America's sorry transportation infrastructure isn't just a source of inconvenience. It's also a source of economic weakness, according to a new report written up in the Washington Post:
The United States is saddled with a rapidly decaying and woefully underfunded transportation system that will undermine its status in the global economy unless Congress and the public embrace innovative reforms, a bipartisan panel of experts concludes in a report released Monday.
U.S. investment in preservation and development of transportation infrastructure lags so far behind that of China, Russia and European nations that it will lead to "a steady erosion of the social and economic foundations for American prosperity in the long run." ...
The experts also advocated the adoption of a distinct capital spending plan for transportation, empowering state and local governments with authority to make choices now dictated from the federal level, continued development of high-speed rail systems better integrated with freight rail transportation, and expansion of intermodal policies rather than reliance on highways alone to move goods and people.
The Recovery Act, of course, has a lot of transportation funding in it--with a particular emphasis on high-speed rail, the area in which the U.S. may be most conspicuously behind other countries. It's one of those investments that virtually many experts, on left and right, would agree is worthwhile.* But reasonable people appear to be in short supply in the Republican Party these days. From the New York Times:
Republicans running for governor in a handful of states could block, or significantly delay, one of President Obama’s signature initiatives: his plan to expand the passenger rail system and to develop the nation’s first bullet-train service. ...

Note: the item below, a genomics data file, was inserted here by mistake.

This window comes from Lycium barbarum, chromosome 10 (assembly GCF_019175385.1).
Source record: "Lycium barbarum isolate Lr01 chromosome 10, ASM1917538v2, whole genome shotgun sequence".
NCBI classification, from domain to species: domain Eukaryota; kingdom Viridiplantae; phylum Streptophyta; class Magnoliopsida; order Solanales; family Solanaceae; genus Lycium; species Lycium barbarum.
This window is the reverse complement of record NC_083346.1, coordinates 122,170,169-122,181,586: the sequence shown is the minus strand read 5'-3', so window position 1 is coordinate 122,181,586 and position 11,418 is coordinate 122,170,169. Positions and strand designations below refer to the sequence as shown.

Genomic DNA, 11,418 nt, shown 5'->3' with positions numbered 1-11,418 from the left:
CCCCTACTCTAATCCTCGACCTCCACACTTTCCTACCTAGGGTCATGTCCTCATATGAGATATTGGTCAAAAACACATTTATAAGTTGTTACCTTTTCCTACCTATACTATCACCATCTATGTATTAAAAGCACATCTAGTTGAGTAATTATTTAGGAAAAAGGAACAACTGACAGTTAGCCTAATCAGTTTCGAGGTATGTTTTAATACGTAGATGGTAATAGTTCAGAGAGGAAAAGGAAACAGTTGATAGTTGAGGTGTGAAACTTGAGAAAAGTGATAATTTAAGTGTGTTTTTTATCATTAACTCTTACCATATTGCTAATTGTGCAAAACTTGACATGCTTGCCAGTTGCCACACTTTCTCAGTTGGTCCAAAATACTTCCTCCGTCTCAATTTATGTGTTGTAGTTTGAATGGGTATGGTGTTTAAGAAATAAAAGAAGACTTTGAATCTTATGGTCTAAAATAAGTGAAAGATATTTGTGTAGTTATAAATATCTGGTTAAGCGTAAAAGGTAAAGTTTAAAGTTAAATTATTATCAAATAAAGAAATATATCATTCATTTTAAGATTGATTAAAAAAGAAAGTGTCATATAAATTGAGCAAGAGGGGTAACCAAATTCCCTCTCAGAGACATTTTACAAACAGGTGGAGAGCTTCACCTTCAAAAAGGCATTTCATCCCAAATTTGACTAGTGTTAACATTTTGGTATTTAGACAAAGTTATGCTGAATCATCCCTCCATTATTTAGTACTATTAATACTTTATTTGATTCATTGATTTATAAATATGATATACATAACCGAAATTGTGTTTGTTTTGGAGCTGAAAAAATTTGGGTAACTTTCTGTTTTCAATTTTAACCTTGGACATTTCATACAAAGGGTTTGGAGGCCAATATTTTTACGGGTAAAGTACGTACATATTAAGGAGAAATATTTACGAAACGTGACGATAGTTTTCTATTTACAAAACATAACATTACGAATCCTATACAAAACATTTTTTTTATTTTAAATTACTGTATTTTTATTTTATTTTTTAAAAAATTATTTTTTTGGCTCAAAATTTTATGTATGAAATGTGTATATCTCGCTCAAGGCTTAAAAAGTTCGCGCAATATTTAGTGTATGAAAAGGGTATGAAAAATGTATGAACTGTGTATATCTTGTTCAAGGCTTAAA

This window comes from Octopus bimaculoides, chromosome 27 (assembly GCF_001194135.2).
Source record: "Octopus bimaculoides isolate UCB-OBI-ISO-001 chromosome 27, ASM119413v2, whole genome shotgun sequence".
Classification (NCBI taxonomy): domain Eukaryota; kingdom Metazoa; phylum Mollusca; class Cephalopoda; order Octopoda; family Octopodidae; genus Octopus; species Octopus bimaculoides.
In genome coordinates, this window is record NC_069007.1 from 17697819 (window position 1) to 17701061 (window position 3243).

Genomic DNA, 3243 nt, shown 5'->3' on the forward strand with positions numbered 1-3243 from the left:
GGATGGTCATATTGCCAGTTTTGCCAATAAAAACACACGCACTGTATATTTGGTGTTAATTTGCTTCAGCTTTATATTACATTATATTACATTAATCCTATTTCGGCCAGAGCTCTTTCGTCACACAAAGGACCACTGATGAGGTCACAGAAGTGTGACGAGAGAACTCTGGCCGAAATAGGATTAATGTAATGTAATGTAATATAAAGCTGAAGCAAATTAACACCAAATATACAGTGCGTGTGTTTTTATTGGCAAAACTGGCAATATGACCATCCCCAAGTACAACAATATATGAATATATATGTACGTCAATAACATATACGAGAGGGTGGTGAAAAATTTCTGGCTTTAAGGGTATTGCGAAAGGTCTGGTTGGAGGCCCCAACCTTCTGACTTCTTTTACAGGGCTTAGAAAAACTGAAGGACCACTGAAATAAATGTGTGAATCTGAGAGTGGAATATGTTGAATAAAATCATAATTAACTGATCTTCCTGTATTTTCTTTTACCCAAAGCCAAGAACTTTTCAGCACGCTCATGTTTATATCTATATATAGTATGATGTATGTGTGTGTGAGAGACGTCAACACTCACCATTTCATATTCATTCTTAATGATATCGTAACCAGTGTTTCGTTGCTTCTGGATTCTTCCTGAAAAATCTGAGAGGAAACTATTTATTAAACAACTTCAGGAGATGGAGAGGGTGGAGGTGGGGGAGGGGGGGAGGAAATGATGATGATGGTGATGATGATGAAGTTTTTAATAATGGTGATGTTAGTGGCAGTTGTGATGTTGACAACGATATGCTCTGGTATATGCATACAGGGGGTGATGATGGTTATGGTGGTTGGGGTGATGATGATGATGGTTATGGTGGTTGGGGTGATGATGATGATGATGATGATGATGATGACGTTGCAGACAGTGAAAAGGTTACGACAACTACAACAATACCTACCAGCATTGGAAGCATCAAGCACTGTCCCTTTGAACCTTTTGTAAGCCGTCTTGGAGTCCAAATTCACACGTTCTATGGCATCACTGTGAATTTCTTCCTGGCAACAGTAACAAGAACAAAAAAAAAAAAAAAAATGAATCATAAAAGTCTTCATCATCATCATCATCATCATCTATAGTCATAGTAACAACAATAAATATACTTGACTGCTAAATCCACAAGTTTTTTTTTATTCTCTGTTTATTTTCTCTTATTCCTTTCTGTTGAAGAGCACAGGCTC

In Wisconsin, which got more than $810 million in federal stimulus money to build a train linebetween Milwaukee and Madison, Scott Walker, the Milwaukee County executive and Republican candidate for governor, has made his opposition to the project central to his campaign.
Mr. Walker, who worries that the state could be required to spend $7 million to $10 million a year to operate the trains once the line is built, started a Web site, NoTrain.com, and has run a television advertisement in which he calls the rail project a boondoggle. “I’m Scott Walker,” he says in the advertisement, “and if I’m elected as your next governor, we’ll stop this train.”
Similar concerns are threatening to stall many of the nation’s biggest train projects. In Ohio, the Republican candidate for governor, John Kasich, is vowing to kill a $400 million federal stimulus project to link Cleveland, Columbus and Cincinnati by rail. In Florida, Rick Scott, the Republican candidate for governor, has questioned whether the state should invest in the planned rail line from Orlando to Tampa. The state got $1.25 billion in federal stimulus money for the project, but it will cost at least twice that much to complete.
And the nation’s most ambitious high-speed rail project, California’s $45 billion plan to link Los Angeles and San Francisco with trains that would go up to 220 miles per hour, could be delayed if Meg Whitman, a Republican, is elected governor. “In the face of the state’s current fiscal crisis, Meg doesn’t believe we can afford the costs associated with new high-speed rail at this time,” said Tucker Bounds, a campaign spokesman.
Thanks to Ezra Klein's Wonkbook for citing these two articles, one after another--a juxtaposition I presume was not accidental.
*I originally wrote that virtually every expert thinks these investments are worthwhile. But, via several readers, I have learned that opinion on this subject is actually divided, at least when it comes to high-speed rail. I'll have more to say on this later. But, for now, you can read a rejoinder to me written by Charles Lane of the Washington Post.